A long time ago, in a galaxy far, far away, Darth Vader (“Vader”) died at the end of the movie ‘Return of the Jedi’. Movie-goers around the world flocked to the cinema to see the story of Vader’s redemption and to learn about the twisted Skywalker family tree. I was 9 when ‘Jedi’ was released, and it was awesome.
When I see the Star Wars movies now, I know I am getting old because I start asking questions like, “Did someone have to administer Vader’s estate?”, “How much did Vader get paid”, and “what sort of property would a guy like that have in his estate?” In this blog post, I’ll take a look at what administering Vader’s estate may have looked like. In my next post I will analyze some of the property interests he may have owned at his death and see if there are some lessons to be learned from Vader’s estate. First, a few assumptions:
1. If Vader lived in the United States in 2012, he would probably choose to live in Vader, WA for obvious reasons. Let’s instead assume that Vader was based out of the Empire’s Portland, OR office and maintained a sweet penthouse condo in Portland's Pearl District as his home.
2. Let’s also assume that Vader died in 2012 and that he had no estate planning documents. If there was important property that was going to pass via Vader’s Last Will or that was stored in a safe deposit box, Vader probably would have mentioned it to Luke as Vader was dying in Episode 6. He did not.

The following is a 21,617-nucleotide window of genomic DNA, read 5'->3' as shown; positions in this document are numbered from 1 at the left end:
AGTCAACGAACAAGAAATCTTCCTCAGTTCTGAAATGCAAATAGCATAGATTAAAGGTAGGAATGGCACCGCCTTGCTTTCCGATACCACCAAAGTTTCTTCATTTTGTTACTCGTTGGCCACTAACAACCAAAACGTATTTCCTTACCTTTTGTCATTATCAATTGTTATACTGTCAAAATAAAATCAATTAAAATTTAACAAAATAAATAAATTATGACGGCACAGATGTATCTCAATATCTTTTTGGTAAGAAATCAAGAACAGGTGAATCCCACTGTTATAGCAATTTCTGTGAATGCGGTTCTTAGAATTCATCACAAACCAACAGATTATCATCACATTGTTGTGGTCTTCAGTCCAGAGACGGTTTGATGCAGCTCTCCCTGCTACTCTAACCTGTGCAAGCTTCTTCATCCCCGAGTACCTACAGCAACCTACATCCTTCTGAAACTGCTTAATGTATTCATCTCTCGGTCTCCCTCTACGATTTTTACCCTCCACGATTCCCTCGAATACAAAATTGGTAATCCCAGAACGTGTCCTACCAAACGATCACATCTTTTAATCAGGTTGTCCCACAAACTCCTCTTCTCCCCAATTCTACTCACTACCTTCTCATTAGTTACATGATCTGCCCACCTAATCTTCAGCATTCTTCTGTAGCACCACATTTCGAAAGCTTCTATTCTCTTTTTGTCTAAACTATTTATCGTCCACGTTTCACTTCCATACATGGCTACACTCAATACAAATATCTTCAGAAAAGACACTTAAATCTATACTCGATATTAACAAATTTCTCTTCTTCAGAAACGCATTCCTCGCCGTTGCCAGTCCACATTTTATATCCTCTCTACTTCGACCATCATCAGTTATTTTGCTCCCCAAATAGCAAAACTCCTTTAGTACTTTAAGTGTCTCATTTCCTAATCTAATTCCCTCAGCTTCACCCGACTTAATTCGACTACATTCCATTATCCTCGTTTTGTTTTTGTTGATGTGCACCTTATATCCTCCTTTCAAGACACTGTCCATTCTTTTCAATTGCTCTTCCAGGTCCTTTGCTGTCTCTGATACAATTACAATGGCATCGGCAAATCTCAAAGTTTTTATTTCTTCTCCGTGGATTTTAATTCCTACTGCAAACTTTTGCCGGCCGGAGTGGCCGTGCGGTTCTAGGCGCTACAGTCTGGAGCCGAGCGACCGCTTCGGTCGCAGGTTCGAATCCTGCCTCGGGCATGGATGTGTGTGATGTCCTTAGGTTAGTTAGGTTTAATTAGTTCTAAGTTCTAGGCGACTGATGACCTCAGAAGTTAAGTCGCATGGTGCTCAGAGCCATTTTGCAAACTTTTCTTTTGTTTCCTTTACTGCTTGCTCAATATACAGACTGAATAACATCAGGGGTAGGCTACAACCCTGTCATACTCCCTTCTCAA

3. Luke’s Aunt Beru and Uncle Owen were killed by stormtroopers on Tatooine during the early part of the first Star Wars movie (Episode 4). For our analysis, let’s assume that Beru and Owen had no living parents, siblings, or children when they died. Let's also assume that Owen and Beru never legally adopted Luke (in order to stay off of the Empire's radar).
4. In Episode 1, we learn that Anakin Skywalker (the little kid who would become Darth Vader) had no father. His mother claims that his birth was the result of some sort of immaculate conception. According to Google, Anakin may have been conceived by Darth Sidious' master using the Dark Side of the Force. We do not have a statute for immaculate conception via Sith Lords in Oregon, so let’s assume that Vader’s father (whomever it is) died before Vader did.
5. We will treat Vader as a member of the armed forces, rather than a high-ranking government employee, independent contractor, or owner of a partnership interest. We will further assume that the families of all of Vader's victims have no valid claims for the wrongful death, murder, torture, etc of their loved ones.
6. Finally, let's assume that the commentators on Fox News are correct when they allege that the current federal government is analogous to the Empire in Star Wars. For our example, that means the same tax code, same forms and the same procedures (and the same relaxed gun control policies).
Note: For our not-so-geeky readers, there are 6 Star Wars movies: Episodes 4-6 were released from 1977 – 1985 and Episodes 1-3 were released from 1999 – 2005.
Here is how the estate administration would probably shake out here in Oregon: